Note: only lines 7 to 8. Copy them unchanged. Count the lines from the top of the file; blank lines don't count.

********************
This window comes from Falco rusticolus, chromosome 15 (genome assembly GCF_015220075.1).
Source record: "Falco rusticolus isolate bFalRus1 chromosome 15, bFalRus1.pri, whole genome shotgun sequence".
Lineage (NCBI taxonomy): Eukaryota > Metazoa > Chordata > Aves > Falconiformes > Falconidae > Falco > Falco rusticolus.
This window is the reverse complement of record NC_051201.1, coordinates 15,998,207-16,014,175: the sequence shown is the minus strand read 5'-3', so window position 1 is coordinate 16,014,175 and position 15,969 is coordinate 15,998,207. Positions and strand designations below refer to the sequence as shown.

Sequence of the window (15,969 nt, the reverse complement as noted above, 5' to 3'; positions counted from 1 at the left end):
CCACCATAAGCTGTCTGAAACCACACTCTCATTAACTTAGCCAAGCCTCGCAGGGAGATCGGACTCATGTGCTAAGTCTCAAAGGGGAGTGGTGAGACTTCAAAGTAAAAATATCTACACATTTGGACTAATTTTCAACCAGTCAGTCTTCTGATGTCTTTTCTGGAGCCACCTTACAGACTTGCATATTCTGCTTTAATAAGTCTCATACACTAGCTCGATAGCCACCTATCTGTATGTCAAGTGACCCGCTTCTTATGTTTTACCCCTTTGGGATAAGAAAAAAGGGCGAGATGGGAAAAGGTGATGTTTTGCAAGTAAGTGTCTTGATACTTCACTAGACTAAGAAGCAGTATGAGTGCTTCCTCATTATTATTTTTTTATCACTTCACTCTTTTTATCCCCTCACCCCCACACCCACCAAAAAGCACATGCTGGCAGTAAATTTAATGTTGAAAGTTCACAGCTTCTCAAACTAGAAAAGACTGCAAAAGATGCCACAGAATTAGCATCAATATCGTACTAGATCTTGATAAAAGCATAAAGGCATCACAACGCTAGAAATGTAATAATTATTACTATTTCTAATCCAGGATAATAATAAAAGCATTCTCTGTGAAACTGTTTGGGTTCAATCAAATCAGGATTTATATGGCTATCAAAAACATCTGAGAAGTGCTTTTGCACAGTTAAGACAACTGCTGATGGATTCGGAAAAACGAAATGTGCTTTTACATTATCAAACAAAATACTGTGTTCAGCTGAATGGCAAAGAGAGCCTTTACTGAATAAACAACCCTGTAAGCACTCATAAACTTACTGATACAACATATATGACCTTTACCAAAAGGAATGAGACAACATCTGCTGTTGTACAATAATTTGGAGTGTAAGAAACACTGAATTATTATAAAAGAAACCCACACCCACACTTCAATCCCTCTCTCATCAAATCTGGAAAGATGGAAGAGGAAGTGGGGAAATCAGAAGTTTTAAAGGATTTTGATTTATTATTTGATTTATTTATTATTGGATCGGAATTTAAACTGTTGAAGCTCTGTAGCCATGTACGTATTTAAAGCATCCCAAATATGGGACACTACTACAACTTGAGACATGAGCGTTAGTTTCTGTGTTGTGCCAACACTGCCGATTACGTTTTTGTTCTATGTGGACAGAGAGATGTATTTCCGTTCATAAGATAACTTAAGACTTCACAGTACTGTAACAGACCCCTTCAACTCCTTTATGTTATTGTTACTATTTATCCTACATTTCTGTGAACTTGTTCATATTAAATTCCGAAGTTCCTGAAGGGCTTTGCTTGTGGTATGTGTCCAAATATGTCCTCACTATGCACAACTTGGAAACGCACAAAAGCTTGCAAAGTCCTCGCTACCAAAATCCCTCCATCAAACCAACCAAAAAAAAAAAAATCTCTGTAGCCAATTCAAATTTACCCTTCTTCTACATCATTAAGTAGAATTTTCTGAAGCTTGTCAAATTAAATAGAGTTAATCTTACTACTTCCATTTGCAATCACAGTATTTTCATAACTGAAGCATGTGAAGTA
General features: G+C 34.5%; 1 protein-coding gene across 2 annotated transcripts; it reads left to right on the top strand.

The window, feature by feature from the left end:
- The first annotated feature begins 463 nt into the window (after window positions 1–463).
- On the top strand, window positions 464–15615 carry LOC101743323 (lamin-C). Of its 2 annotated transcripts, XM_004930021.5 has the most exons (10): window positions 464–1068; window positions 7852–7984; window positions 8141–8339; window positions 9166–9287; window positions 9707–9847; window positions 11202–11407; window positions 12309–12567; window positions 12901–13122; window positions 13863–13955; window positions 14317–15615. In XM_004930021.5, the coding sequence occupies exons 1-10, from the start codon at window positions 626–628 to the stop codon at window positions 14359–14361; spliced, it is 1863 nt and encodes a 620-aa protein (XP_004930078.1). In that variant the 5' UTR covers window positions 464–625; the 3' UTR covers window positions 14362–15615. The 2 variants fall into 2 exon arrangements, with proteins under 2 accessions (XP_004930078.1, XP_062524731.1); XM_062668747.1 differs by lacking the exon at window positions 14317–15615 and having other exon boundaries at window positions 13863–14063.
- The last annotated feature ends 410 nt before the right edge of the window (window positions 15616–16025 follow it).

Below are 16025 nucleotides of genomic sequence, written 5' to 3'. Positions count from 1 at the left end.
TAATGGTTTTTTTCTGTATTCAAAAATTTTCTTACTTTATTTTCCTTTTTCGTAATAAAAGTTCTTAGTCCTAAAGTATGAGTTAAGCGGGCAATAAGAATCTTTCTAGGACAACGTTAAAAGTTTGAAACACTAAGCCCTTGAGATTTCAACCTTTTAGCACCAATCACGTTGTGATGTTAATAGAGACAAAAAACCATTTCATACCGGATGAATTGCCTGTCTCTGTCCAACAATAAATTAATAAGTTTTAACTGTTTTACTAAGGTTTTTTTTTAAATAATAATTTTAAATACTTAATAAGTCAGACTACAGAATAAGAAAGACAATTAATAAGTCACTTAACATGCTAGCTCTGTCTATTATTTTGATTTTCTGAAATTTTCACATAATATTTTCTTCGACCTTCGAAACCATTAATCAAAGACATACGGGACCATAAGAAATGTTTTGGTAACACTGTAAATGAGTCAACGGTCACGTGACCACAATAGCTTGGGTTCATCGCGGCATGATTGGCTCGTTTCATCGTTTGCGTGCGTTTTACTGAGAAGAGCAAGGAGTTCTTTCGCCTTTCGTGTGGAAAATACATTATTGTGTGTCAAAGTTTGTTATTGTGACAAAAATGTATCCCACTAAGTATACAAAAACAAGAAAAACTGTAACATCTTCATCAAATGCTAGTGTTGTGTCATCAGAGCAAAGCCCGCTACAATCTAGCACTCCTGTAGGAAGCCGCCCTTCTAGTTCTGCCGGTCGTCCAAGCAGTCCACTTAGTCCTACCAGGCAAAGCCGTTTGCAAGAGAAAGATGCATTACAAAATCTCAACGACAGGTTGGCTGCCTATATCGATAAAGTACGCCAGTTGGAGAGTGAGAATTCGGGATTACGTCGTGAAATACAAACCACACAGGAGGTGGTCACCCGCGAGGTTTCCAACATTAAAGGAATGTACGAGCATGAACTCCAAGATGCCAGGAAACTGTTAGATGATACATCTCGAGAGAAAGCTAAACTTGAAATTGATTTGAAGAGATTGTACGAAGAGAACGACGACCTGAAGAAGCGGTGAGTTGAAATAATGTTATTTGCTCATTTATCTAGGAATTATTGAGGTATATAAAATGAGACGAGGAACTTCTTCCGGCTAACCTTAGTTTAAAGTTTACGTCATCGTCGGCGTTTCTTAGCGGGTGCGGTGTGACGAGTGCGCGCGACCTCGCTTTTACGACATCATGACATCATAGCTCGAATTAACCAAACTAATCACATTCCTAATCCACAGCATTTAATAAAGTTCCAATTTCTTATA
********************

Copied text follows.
General features: G+C 34.5%; 1 protein-coding gene across 2 annotated transcripts; it reads left to right on the top strand.

The window, feature by feature from the left end: